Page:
Abstract: This study extends the findings on the accuracy of using partial interval recording (PIR) and momentary time sampling (MTS) to estimate frequency events by investigating the effects of session length. Using simulated data, continuous frequency records (CFR) were generated for events at different rates (approximately 0.75, 2.0, 3.0, 4.0, 5.0, 6.0, 8.0, 13.0, and 20.0 rpm) and session lengths (10, 30, and 60 min). Thereafter, CFR were converted into PIR and MTS records with 10-s, 20-s, 30-s, 1-min, and 2-min intervals. Data were depicted on line graphs and analyzed within ABAB reversal design. The results indicated that the sensitivity of various interval sizes of MTS increased as the session length increase and that some interval methods generate trends that do not appear in the CFR data paths.
Detecting Changes in Simulated Events: Using Variations of Momentary Time-Sampling to Measure Changes in Duration Events
REGINA A CARROLL (Saint Cloud State University), John T. Rapp (St. Cloud State University)
Abstract: The extent to which a greater proportion of small behavior changes could be detected with momentary time-sampling (MTS) was evaluated by (a) combining various interval sizes of partial-interval recording (PIR) with specific interval sizes of MTS and (b) using variable interval sizes of MTS that were based on means of 20 s and 1 min. For each targeted percentage, low, moderate, and high interresponse times to event-run ratios were compared with reversal designs to determine whether sensitivity increased with either variation of MTS. The results showed that (a) combinations of MTS and PIR and MTS and WIR yielded increased sensitivity over MTS alone; however, the increased sensitivity was offset by an increased probability of generating false positives and (b) variable-interval MTS produced comparable sensitivity to fixed-interval MTS. Thus, none of the three variations of MTS yielded increased detection of small behavior changes.
Comparison of data obtained via continuous and interval recording methods during functional behavior assessment and treatment evaluation for stereotyped behavior.
SUZANNAH J. FERRAIOLI (Douglass Developmental Disabilities Center, Rutger), Lara M. Delmolino (Douglass Developmental Disabilities Center, Rutger), Robert LaRue (Douglass Developmental Disabilities Center, Rutger), Kate E. Fiske (Kennedy Krieger Institute), Meredith Bamond (Douglass Developmental Disabilities Center, Rutger), Kimberly Sloman (Douglass Developmental Disabilities Center, Rutger)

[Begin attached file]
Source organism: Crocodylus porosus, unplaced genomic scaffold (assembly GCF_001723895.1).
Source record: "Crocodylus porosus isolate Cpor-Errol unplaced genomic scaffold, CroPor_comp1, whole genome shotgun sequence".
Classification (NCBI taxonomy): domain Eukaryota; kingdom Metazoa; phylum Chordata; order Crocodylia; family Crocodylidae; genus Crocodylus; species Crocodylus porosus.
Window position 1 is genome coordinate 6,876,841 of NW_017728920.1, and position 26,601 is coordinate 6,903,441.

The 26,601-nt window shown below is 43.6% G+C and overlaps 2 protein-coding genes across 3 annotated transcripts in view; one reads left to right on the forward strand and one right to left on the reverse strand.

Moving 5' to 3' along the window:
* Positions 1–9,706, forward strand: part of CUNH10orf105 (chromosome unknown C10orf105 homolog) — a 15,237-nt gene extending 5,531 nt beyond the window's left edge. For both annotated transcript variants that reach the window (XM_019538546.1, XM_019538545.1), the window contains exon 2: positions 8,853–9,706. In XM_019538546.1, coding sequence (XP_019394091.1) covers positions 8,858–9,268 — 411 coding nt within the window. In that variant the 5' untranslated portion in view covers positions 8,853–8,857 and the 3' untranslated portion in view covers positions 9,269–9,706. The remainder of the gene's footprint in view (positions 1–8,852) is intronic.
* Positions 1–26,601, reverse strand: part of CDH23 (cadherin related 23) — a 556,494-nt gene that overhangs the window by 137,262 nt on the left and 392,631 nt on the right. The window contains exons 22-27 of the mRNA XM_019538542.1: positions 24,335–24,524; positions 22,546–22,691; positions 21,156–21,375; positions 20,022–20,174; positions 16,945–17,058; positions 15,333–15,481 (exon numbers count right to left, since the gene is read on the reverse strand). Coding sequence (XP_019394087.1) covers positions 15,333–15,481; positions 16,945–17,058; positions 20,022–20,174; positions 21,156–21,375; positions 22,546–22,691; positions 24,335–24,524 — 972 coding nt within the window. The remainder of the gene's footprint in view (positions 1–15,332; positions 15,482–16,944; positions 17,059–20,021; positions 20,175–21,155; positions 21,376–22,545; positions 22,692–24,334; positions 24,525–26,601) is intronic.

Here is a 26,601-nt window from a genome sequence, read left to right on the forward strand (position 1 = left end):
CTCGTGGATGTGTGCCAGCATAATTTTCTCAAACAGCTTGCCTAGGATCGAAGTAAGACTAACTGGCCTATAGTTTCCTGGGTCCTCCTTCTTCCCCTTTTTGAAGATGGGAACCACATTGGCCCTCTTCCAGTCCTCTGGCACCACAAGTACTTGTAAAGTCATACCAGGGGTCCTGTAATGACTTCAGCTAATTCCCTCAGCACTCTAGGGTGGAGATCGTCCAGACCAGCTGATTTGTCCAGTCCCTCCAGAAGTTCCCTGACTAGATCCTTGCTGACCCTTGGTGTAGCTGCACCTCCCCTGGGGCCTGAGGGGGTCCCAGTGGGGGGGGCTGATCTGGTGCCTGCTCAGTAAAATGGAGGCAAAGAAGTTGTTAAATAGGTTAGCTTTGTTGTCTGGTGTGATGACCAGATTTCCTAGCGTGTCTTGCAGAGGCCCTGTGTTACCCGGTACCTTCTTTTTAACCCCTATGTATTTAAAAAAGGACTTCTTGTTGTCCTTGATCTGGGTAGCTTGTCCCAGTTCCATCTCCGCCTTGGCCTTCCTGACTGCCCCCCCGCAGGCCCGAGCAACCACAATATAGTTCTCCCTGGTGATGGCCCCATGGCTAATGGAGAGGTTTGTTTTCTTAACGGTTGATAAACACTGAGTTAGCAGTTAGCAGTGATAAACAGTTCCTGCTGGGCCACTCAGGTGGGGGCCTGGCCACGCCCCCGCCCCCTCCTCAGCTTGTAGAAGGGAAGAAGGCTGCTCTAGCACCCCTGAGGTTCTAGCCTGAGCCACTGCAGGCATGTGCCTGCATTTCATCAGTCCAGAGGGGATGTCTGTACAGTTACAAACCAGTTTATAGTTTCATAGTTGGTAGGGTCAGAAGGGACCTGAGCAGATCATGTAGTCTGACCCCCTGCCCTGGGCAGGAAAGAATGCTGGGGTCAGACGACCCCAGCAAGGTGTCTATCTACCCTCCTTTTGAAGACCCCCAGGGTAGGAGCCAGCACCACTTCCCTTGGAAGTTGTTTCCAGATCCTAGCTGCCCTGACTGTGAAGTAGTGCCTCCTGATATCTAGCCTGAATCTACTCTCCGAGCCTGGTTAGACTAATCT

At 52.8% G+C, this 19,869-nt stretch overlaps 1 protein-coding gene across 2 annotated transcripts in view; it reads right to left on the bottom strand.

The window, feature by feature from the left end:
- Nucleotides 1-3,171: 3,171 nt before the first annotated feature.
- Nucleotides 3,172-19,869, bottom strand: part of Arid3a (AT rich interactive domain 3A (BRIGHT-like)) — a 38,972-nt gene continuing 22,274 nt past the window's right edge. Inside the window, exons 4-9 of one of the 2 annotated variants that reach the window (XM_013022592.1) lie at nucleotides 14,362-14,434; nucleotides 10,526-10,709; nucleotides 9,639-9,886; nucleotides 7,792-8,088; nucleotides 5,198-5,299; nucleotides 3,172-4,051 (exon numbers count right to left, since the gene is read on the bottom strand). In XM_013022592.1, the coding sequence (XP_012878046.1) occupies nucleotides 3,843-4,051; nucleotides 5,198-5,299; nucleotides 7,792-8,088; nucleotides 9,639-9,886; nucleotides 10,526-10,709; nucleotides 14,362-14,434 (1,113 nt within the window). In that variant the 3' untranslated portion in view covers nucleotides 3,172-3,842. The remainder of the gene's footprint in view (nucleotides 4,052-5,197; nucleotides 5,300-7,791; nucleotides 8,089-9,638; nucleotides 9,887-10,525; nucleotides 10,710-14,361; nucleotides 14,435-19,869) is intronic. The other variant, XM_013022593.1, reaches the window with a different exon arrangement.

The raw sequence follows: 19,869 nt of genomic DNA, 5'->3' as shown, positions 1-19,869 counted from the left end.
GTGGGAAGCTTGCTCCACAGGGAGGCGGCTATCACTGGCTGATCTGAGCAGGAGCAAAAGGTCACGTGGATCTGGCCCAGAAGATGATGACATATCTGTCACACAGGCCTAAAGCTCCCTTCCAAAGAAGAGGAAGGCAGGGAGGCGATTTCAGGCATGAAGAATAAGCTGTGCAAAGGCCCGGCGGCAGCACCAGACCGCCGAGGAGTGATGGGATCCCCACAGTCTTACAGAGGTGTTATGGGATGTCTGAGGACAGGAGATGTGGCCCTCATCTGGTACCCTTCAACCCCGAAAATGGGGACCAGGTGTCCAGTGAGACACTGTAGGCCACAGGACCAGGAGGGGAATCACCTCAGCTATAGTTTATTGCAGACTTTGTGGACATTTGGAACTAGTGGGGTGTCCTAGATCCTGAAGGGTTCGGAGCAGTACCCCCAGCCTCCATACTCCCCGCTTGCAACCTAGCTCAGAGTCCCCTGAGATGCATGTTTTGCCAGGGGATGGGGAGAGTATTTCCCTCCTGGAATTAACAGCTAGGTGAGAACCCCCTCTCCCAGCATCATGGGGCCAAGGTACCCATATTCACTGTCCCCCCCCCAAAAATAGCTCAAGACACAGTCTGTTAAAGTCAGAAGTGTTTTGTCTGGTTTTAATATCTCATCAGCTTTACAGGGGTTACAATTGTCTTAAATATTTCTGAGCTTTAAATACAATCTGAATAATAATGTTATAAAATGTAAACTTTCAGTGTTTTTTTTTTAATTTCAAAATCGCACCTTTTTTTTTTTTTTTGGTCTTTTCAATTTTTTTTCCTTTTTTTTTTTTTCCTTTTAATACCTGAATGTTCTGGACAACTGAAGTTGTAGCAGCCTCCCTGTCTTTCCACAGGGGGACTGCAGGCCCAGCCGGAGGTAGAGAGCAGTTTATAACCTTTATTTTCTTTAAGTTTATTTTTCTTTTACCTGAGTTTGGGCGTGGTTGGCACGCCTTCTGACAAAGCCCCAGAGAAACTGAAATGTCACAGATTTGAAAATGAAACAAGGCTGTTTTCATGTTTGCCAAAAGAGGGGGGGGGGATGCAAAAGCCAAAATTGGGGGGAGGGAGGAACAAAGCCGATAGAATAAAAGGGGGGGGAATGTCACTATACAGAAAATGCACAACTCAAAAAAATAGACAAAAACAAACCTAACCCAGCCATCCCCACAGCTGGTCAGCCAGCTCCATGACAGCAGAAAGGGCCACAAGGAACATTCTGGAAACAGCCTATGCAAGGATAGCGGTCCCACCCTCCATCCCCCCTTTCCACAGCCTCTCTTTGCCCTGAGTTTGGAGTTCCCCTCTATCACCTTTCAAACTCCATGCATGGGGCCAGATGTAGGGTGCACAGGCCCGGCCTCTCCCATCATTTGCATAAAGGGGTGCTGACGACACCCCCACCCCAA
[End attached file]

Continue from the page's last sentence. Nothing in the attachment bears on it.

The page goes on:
Abstract: A number of studies have demonstrated that the use of partial interval recording (PIR) overestimates the occurrence of stereotyped behavior in clinical settings, whereas momentary time-sampling (MTS) more closely matches the relative duration of the behavior as measured by continuous observation and recording. (Delmolino, Fiske & Dackis, 2008; Gardenier, MacDonald, & Green, 2004). Further, it has been demonstrated that the selection of interval length and rate of the behavior impact the accuracy of both PIR and MTS (Fiske, Delmolino & Ferraioli, 2008; Gardenier et al., 2004 . Despite these findings, PIR data is often utilized for measurement of stereotyped behavior. In related research, Meany-Daboul, Roscoe, Bourret and Ahearn (2007) compared continuous frequency and duration data with PIR and MTS data within a treatment analysis and found that methods generated similar conclusions regarding data trends and response to treatment, although frequency data more closely matched PIR and duration data more closely matched MTS. The current study extends this line of research by comparing the data produced by continuous duration recording with PIR and MTS at various interval lengths for stereotypy exhibited by children with autism across functional behavior assessment sessions. Visual analysis will examine whether the same behavioral function is identified using each data method during functional assessment within a multi-element design. Subsequent data produced in treatment evaluation sessions with each observation method will also be compared to evaluate whether interpretations regarding response to treatment are influenced by data type. This line of research helps to highlight the need for calibration of data collection methods to ensure the most accurate data to guide data-based clinical decisions, particularly in relation to stereotyped behavior.